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Summer 2003 | Volume 26, Number 3 | Athletics
Second Wind
Marathoner, Wife, Mom and Business Alum Comes Back After Tough Times

ABOUT 20 YEARS AGO, Claudia Shannon ’97 tended bar at night, tended her kids during the day and felt depressed over a recent divorce. The lack of a college degree was keeping her from better-paying jobs. “I got so angry at my life one day,” she says, “that I put on some track shoes and ran through that anger. And it felt good!”

The next day and the next, she rose at 4:30 a.m. to run. Not only did her self-esteem increase, but so did her miles. Soon she was up to 10 miles a day — and going fast. At age 32, she placed fifth in her first 26.2-mile race, the women’s Emerald City Marathon. Eventually, she placed second in the women’s Big Sur Marathon with an astonishing time of 2:50, just about one half hour behind the men’s marathon champion.

Shannon is a poster child for what can be accomplished by a student over 40. Born in 1952, she may have been the oldest Seattle Pacific University athlete who was an academic all-district selection. In her senior year, as a 45- year-old mom, she ran 5K and 10K races in track and was a member of the cross-country team that took 14th at nationals. By then, she was remarried — to two-time Olympic boxer Robert Shannon — and working full-time at an insurance firm while excelling in upperdivision classes in the School of Business.

Robert Shannon had convinced Seattle Pacific coach Doris Heritage to recruit Claudia for both cross country and track. She won her first two SPU cross-country races — one in an Alaskan blizzard. “Claudia’s amazing,” says Heritage. “She gives everything she’s got every time, and she never quits.”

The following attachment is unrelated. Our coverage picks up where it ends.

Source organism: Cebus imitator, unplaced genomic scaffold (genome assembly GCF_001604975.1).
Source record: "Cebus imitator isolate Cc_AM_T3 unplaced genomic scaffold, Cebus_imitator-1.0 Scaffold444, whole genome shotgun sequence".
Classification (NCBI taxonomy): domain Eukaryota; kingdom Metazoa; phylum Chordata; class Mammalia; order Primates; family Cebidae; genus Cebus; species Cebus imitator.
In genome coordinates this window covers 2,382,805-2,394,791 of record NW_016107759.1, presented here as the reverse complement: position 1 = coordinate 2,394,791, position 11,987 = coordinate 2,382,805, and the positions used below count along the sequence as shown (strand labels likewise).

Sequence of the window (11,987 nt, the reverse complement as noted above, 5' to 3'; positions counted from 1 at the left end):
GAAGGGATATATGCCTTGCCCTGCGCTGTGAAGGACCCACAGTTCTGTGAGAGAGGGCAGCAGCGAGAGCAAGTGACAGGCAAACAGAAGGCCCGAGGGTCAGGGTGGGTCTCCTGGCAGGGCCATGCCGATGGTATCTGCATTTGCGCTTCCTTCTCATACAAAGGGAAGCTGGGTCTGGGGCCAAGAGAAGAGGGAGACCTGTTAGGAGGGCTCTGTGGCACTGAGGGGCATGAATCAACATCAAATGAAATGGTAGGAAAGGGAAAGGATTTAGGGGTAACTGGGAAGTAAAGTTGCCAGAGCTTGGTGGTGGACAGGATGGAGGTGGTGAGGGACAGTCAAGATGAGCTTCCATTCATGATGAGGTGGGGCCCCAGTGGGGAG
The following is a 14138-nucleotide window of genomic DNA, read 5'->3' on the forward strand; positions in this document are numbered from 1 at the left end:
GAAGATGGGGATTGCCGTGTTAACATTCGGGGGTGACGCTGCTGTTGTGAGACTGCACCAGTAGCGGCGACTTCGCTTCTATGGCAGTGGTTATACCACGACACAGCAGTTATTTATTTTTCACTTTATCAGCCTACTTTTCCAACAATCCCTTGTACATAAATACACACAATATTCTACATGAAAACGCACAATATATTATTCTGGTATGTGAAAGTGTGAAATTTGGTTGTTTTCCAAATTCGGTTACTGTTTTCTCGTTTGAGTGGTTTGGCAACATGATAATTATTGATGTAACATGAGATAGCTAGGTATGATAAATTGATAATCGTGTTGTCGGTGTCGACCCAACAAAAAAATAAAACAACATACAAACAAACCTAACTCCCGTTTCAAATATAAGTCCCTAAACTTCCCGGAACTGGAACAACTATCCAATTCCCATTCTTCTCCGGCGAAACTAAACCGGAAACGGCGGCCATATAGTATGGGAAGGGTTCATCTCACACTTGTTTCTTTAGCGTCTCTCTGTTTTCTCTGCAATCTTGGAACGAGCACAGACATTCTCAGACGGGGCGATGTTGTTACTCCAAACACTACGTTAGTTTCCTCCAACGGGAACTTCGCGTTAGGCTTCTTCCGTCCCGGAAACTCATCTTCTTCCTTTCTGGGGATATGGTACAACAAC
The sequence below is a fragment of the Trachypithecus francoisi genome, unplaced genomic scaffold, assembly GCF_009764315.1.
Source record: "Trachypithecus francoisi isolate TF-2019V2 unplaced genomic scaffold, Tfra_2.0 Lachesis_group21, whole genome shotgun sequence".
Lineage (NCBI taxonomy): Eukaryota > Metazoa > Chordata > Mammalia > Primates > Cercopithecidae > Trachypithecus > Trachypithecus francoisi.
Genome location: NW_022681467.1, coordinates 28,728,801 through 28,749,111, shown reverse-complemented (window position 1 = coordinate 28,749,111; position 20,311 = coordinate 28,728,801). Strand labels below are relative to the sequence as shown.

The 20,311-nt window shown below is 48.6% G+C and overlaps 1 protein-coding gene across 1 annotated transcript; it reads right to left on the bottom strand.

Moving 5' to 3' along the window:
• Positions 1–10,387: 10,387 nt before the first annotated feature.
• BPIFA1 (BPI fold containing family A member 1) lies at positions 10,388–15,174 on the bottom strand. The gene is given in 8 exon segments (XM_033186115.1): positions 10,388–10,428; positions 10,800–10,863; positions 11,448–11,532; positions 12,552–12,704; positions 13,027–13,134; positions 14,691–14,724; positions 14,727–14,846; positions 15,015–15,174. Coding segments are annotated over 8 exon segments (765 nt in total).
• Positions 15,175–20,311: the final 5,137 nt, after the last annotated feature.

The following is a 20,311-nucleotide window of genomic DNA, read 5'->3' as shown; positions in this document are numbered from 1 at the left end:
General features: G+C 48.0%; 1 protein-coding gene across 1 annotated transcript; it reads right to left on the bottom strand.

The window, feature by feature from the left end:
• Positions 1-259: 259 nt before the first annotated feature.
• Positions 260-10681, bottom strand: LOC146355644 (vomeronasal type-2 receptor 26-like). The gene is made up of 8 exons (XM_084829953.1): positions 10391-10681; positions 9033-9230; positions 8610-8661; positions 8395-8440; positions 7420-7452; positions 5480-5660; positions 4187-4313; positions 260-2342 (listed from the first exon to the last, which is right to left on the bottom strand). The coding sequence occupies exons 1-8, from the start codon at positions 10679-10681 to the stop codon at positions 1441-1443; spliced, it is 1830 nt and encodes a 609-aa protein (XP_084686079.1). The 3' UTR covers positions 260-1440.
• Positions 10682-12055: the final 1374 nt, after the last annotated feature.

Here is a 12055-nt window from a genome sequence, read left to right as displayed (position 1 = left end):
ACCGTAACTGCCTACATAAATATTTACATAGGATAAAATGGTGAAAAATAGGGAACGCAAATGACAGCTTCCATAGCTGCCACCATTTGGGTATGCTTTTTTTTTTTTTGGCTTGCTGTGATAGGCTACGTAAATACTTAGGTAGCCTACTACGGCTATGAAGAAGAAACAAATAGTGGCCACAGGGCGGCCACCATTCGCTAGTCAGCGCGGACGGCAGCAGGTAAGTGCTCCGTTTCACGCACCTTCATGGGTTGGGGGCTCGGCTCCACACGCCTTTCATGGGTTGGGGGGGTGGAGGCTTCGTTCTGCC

Claudia Shannon credits Heritage for being a mentor, helping her to understand more about God. “Doris isn’t exclusionary,” says Shannon. “She’s curious about the world. Religion has opened her world, not closed it.” Shannon found advantages to running for the University rather than for herself. “I learned a sense of community with the SPU women’s team,” she says. “We had a bond.”

Today, Shannon works in insurance law at Safeco. As a senior commercial claims adjuster, she tries to even the balance of power between parties. “I wanted to change the world,” says Shannon, “So I went to law school. But I found that in law, you can change things only a little bit. What you can do is protect vulnerable people. SPU reinforced the idea that being good means giving when it’s really tough to give.” That’s good for everyone’s self-esteem.


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From the President
Americans today are searching for a new tone for their lives. “We are talking here about another set of values — not the giddy sense of entitlement that emerges out of exuberant times,” says President Philip Eaton.

A Gift at Any Age
Young alumni are supporting The Campaign for SPU with the Young Alumni Endowment. They will provide scholarship support to students engaging the culture. [Campaign]

Like Grandfather, Like Grandson
On June 7, 80-year-old Sheldon Arnett finally received his bachelor’s degree from Seattle Pacific. His grandson, Jeremiah Johnson, earned his SPU bachelor’s degree the same day. [Campus]

The Retiring Class of 2003
Five professors, with a combined 162 years in the classroom, retired this year. They tell of their careers and the impact students had on them. [Faculty]

Still Exploring
Missionary bush pilot Roald Amundsen ’41 founded Missionary Aviation and Repair Center (MARC) — becoming an explorer just like the famous Norwegian for whom he was named. [Alumni]

My Response
After 25 years, Joyce Quiring Erickson, retiring professor of English and dean of the College of Arts and Sciences, reflects on glossy brown chestnuts, home and the Promised Land.